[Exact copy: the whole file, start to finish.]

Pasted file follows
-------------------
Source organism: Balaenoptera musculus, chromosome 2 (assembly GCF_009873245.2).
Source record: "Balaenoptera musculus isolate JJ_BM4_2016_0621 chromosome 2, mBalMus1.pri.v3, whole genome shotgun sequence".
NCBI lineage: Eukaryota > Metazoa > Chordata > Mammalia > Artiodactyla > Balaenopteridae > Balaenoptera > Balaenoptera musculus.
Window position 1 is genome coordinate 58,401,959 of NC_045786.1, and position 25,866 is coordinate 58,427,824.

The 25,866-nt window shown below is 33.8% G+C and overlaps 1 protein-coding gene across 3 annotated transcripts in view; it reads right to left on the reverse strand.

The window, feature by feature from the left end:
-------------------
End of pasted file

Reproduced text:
Source organism: Balaenoptera musculus, chromosome 2 (assembly GCF_009873245.2).
Source record: "Balaenoptera musculus isolate JJ_BM4_2016_0621 chromosome 2, mBalMus1.pri.v3, whole genome shotgun sequence".
NCBI lineage: Eukaryota > Metazoa > Chordata > Mammalia > Artiodactyla > Balaenopteridae > Balaenoptera > Balaenoptera musculus.
Window position 1 is genome coordinate 58,401,959 of NC_045786.1, and position 25,866 is coordinate 58,427,824.

The 25,866-nt window shown below is 33.8% G+C and overlaps 1 protein-coding gene across 3 annotated transcripts in view; it reads right to left on the reverse strand.

The window, feature by feature from the left end: